Corrected Copy to reflect correct Trial Court and Judge
    
FOR PUBLICATION

ATTORNEY FOR APPELLANT:     ATTORNEY FOR APPELLEES

THOMAS W. YODER        BRIAN L. ENGLAND
Fort Wayne, Indiana        Fort Wayne, Indiana
                 



IN THE

COURT OF APPEALS OF INDIANA


UNITED OF OMAHA,                         )
                                              )    
    Appellant-Third Party Defendant,          )    
                                              )
        vs.                                   )    No.  02A05-9709-CV-408
                                              )
WILLIAM HIEBER, DENNIS HIEBER,                )
DONALD HIEBER,  Individually and as           )
a farm partnership, and KEVIN HIEBER,         )    
                                              )    
    Appellees and Cross-Appellants-           )
    Defendant and Third Party Plaintiff,      )
                                              )    
        and                                   )
                                              )    
UNITED FARM BUREAU MUTUAL                     )
INSURANCE COMPANY,                            )
                                              )    
    Appellee and Cross-Appellant-             )
    Intervenor and Third Party Plaintiff.     )



APPEAL FROM THE ALLEN CIRCUIT COURT

The Honorable Thomas L. Ryan, Judge

Cause No. 02C01-9205-CT-44



August 31, 1998


OPINION - FOR PUBLICATION

KIRSCH, Judge


     United Farm Bureau Mutual Insurance Company (Farm Bureau) entered into a settlement agreement in a tort action brought against its insured by Nathan Hammond.See footnote 1 United of Omaha (United) sought subrogation to recover for medical expenses which it had paid on Hammond's behalf. By the terms of the settlement agreement, Farm Bureau assumed the responsibility to contest and satisfy United's subrogation claim. The trial court entered summary judgment in favor of Farm Bureau on the subrogation claim, and United appeals. Of the several issues raised by the parties the following is dispositive: Whether material questions of fact regarding reliance by Farm Bureau and Nathan Hammond upon a Summary Plan Description (SPD) prepared by United pursuant to the Employee Retirement Income Security Act (ERISA)See footnote 2 and furnished by United during discovery render the summary judgment contrary to law.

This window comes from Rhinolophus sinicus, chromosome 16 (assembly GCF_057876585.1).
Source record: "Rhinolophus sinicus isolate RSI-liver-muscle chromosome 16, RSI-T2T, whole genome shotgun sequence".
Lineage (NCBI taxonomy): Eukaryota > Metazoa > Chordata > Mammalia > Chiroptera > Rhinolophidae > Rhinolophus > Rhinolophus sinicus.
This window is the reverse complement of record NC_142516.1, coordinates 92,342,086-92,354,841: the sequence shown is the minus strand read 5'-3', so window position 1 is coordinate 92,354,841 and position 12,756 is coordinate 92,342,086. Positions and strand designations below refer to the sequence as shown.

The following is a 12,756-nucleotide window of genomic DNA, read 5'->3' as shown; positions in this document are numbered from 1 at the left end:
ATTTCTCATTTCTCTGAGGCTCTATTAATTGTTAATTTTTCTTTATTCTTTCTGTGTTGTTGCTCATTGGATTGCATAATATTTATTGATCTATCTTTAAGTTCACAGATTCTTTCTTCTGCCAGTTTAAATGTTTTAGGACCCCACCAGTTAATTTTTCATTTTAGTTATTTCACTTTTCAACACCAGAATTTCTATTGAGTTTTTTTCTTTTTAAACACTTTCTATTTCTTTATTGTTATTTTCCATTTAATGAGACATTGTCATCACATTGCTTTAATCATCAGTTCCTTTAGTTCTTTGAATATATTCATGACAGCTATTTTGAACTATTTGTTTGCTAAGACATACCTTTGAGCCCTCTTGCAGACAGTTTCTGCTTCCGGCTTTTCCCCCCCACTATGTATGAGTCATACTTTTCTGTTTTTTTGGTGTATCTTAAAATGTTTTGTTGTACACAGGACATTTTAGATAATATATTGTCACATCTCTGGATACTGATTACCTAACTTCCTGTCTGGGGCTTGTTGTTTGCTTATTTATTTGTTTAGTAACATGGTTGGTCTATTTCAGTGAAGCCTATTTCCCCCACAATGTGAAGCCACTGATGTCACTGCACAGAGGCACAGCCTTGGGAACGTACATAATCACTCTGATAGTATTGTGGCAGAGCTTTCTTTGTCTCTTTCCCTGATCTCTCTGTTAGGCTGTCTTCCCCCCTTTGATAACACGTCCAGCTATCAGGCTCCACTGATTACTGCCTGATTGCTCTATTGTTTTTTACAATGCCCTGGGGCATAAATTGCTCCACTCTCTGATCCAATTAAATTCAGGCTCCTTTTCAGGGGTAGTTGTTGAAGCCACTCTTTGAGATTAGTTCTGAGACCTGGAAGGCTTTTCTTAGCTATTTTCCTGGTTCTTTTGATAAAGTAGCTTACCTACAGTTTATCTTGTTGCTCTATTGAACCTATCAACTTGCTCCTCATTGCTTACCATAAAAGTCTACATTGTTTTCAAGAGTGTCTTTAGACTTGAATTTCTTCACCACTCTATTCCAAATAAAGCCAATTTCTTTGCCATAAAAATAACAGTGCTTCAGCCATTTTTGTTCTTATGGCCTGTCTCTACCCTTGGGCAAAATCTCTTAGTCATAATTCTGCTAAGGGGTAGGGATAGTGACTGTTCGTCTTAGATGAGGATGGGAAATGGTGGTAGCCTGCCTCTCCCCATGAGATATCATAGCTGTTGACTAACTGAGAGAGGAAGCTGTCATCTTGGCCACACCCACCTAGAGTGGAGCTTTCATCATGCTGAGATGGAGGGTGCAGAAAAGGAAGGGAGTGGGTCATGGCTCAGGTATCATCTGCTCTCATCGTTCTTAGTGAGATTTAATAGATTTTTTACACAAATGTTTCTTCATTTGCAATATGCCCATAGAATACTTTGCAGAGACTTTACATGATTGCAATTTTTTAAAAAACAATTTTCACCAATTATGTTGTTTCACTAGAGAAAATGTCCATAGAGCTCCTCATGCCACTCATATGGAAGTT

We reverse.
FACTS AND PROCEDURAL HISTORY
    This is the second appeal of the subrogation dispute between United and Farm Bureau. United is seeking subrogation for medical benefits which it paid on behalf of Hammond for injuries sustained in a vehicular accident with an insured of Farm Bureau. The benefits were paid pursuant to an employee benefit plan in which Hammond's father was a participant and

which is governed by ERISA. The underlying tort action commenced in 1990. In that year, United notified Farm Bureau and Hammond's father that it was claiming subrogation rights and ultimately retained John Grimm, Hammond's attorney, to protect its subrogation rights. In November of 1992, United provided to Farm Bureau an SPD prepared in accordance with ERISA requirements and represented to Farm Bureau that the SPD as the “entire policy.” Record at 533.
    In regard to subrogation rights, the SPD provided,
    “ SUBROGATION
    In the event that payment is made by the Plan for services or charges which are eligible for payment by another source, the Plan shall have the right to recover any payments which were, or became duplicate payments.”

Record I at 344.See footnote 3 During the course of the litigation, a dispute arose regarding whether this language gave United enforceable subrogation rights. The defendants in the underlying tort action filed a third-party complaint asking the court to construe the provision. United retained independent counsel to represent its interest and terminated Grimm's representation. On June 22, 1993, United filed its Answer admitting that its subrogation claim was based on the SPD. Record I at 112.
    In early July, the parties commenced mediation of Hammond's tort claim. United attended the mediation session, but did not participate. On July 21, 1993, United filed an amended answer in which it admitted asserting subrogation rights under the SPD but for the

first time asserting that its subrogation rights arose under the language of the group policy which the SPD purported to summarize. United attached a portion of the policy to its Amended Answer. The policy read,
“8.10 SUBROGATION
    Subrogation means our right to recover any policy payments:
    (a)    made because of an injury to you or your dependent caused by
        a third party's wrongful act or negligence; and
    (b)    which you or your dependent later recover from the third party or
        the third party's insurer. Third party means another person or              organization.
SUBROGATION RIGHTS    
    Whenever a Local Union No. 414 Health and Welfare Fund has been or is
    providing medical, hospital, dental, vision or disability benefit payments as a result of an injury, sickness or death for which there may be a possible recovery of indemnity from a third party, including an insurer, the participant or dependent recipient of such benefits assigns to the Fund the right to make a claim against the third party to the extent of the amount of such benefits.